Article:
Is Sean Miller a better recruiter than John Calipari? plus other morning headlines

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Mandatory Credit: Mark Zerof-USA TODAY Sports

Both John Calipari and Sean Miller arrived at their schools at the same time and both have done a fantastic job of reviving their programs. John Calipari has won a national title and Miller’s Arizona Wildcats are currently number one in the land. So both are amazing recruiters in their own rights. CBS’s  Matt Norlander made a comment that Miller had surpassed Calipari and Ben Roberts expounded on the debate.

While Kentucky fans would readily say Calipari is the better, Roberts offered some compelling arguments for Miller.


On the other hand, the four prospects with reported Kentucky offers who ultimately picked Arizona all had UK among their final schools. Those players are Stanley Johnson, Aaron Gordon, Brandon Ashley and Kaleb Tarczewski.

So, if you go by the recruitments that included UK and Arizona as finalists, Miller is the clear winner.

It’s also worth noting that Calipari and Miller both offered Myles Turner and Rashad Vaughn — the top two uncommitted players in the Class of 2014. Turner is still considering both schools along with five or six others. Vaughn has UK in his final five, but he has cut Arizona.

Another interesting point: Three of Miller’s four recruiting victories over UK have been with players from California (and all of them played for the Oakland Soldiers summer program). The other one, Tarczewski, is from New Hampshire. Calipari’s six have come from Texas (2), California, New York, Oregon and Michigan.


In the end, I have to go with Calipari with the slight edge over Miller due to the sheer numbers of five-star players. But Miller is very, very tough in the West and it is going to be increasingly tough to pull players from California and Vegas in the future. It’s a good debate but no one would argue that Miller, Calipari, Coach K and Bill Self are absolutely shaming the rest of the NCAA in recruiting right now.


Mandatory Credit: Mark Zerof-USA TODAY Sports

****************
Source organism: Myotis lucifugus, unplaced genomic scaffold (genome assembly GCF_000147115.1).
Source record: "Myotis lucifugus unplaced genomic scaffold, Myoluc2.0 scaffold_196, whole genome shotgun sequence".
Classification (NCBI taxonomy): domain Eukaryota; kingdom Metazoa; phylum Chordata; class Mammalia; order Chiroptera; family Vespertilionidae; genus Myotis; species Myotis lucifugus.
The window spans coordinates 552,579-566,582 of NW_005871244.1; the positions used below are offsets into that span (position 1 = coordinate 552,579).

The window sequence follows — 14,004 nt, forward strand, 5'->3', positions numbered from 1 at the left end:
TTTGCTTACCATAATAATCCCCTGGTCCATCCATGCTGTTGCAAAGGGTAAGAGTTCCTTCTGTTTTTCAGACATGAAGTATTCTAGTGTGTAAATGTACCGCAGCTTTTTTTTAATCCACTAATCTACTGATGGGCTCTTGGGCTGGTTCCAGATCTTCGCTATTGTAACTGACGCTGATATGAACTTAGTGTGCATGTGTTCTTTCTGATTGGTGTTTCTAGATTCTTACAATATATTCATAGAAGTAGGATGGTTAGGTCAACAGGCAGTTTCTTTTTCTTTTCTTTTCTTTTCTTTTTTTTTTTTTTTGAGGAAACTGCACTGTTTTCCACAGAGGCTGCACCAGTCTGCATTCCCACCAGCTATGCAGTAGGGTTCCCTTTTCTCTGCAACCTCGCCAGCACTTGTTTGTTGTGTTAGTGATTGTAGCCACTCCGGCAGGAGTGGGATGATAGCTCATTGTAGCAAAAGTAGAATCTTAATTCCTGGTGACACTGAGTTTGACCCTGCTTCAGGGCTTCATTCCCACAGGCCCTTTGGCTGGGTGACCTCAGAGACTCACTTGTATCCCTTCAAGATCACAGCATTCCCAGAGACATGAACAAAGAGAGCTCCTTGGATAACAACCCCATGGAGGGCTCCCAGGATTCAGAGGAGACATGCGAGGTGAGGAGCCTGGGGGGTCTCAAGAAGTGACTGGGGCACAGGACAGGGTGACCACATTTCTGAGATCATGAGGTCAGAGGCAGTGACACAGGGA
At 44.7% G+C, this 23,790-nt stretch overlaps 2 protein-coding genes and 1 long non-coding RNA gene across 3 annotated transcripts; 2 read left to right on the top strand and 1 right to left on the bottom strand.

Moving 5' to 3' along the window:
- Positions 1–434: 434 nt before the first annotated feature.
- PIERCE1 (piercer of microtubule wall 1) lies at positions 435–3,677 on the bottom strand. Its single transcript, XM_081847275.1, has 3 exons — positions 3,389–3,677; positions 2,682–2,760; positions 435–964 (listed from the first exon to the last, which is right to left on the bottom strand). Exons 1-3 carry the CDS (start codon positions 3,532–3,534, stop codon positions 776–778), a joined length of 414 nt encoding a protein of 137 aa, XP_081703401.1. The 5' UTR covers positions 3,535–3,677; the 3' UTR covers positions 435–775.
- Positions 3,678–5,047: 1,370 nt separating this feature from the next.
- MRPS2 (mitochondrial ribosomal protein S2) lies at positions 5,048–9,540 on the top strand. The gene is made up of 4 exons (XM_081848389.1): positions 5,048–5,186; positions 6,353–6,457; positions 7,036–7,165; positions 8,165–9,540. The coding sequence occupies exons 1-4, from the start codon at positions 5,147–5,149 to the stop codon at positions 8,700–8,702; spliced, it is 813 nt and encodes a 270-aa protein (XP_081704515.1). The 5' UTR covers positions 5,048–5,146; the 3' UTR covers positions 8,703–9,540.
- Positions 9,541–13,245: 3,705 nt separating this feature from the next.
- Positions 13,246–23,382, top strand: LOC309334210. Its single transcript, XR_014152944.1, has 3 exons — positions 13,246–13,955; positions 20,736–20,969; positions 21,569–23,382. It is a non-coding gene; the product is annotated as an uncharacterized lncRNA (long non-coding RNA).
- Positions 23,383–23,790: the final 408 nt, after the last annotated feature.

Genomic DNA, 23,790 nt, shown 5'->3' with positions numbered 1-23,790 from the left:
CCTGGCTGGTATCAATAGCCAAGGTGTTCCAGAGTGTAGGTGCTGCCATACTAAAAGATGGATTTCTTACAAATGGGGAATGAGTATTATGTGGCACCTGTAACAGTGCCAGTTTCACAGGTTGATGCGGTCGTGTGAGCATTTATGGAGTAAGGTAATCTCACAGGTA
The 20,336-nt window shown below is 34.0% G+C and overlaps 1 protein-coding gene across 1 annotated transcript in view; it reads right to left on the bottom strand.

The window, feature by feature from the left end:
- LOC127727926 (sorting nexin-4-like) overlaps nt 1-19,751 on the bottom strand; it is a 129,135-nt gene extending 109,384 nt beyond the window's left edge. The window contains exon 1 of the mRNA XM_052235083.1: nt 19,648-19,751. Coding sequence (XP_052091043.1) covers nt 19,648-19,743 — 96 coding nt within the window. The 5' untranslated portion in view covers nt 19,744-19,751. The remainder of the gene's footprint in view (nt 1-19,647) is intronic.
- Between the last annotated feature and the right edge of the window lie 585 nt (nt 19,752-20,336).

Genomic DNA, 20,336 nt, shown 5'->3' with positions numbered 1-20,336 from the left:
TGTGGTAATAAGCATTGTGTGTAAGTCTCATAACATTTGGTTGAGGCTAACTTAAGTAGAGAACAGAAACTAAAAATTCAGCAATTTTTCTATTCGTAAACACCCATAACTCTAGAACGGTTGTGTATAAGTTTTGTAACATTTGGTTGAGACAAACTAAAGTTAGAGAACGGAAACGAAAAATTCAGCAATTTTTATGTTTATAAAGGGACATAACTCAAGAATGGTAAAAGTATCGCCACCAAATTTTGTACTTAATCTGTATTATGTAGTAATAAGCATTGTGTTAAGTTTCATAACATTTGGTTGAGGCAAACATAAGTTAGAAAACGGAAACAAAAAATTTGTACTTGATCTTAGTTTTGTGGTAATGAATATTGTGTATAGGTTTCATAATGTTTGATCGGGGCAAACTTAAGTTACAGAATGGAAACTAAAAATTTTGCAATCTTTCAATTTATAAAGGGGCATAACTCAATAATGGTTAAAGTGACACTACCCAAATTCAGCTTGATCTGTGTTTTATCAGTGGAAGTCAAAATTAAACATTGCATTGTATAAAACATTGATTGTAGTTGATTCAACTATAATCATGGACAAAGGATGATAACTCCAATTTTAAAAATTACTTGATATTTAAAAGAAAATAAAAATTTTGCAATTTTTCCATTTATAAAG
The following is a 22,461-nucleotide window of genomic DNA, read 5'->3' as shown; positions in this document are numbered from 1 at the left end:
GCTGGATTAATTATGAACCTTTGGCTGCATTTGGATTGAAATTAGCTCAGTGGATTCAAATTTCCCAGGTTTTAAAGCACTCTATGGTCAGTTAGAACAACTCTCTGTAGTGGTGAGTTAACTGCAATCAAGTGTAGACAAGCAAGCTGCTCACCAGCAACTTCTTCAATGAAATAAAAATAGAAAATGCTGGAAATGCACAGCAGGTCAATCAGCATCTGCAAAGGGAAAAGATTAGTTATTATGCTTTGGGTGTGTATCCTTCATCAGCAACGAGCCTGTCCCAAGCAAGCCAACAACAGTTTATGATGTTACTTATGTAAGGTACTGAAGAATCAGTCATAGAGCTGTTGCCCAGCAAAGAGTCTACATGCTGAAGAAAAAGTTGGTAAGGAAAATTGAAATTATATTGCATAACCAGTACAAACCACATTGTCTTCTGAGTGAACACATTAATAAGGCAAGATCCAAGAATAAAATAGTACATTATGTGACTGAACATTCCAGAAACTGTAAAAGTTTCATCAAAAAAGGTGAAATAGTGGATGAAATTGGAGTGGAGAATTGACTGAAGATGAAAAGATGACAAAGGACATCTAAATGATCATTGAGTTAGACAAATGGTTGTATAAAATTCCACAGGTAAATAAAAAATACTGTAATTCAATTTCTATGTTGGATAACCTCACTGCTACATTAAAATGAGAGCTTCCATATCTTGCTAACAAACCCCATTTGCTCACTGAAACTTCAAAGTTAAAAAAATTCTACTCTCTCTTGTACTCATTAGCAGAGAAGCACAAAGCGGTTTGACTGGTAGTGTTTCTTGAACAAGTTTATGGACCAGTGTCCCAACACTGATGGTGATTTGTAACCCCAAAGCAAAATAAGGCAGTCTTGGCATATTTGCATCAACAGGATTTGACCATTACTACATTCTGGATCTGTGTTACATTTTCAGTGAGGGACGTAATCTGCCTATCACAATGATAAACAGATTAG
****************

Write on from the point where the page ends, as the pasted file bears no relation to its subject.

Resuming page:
So what will the critics of John Calipari say if Andrew and Aaron Harrison, Dakari Johnson, James Young, and Alex Poythress all stick around in Lexington and don’t go the “one and done” route? Heads will explode as the Cats will be even more loaded than this years team. And while it is generally just parlor talk to discuss the NBA draft in January, that is what we do. And it looks like there could be fewer departures in Lexington this summer.


The consensus among draft gurus at this point is that three Kentucky players — not five or six as once thought — will go in the first round.

Ford has Willie Cauley-Stein going at No. 12 to the Minnesota Timberwolves and James Young going No. 17 to the Chicago Bulls. Mannix has Cauley-Stein and Young going 11 and 12, respectively. has Cauley-Stein at No. 9 to the Denver Nuggets (via the Knicks) and Young at No. 14 to the Orlando Magic from the Nuggets.

Andrew and Aaron Harrison remain in various 2015 mock drafts, with NBA personnel believing they would be best to wait until then, which, in turn, could make Kentucky especially loaded next season.


That said, I’m just waiting for the inevitable knee jerk reaction drop by the draft pundits for WCS. Don’t worry, Willie, you are always welcome in blue.  Don’t mind me though.  I’m just going to print up some “40-0 for 2014″ t-shirts in my basement.


Mandatory Credit: Mark Zerof-USA TODAY Sports

Oh hey. Has anyone mentioned that Alex Poythress has been awesome lately?


Poythress, who is riding quite a hot streak, scored a season-high 16 points, grabbed five rebounds and blocked two shots. He scored 12 of 14 UK points during one seven-minute stretch that pretty well put away Texas A&M in the second half.

“He was dominant,” Kennedy said. “He’s a really good player, and he’s one of their more upper-class guys, so he played like it.”

Two gravity-defying Poythress plays stood out: a soaring swat of an A&M 3-point try and a sky-high slam that elicited first a gasp, then a roar from the Rupp Arena crowd. Poythress drove, elevated, started a finger-roll layup then changed his mind when he appeared to land on an invisible trampoline and spring even higher. He slammed the ball hard instead.

“I guess I didn’t realize how high I was and didn’t realize how close I was to the basket, so I just flushed it down,” Poythress said. “I mean, I guess I’m blessed with great athleticism.”

In both the way he talks and the way he’s suddenly playing, it seems Poythress is just now figuring out exactly what his 6-foot-8, 240-pound body can do. While he hasn’t started a single game this season — after starting 31 in a somewhat disappointing freshman year — Poythress has become the Cats’ go-to energy source lately.

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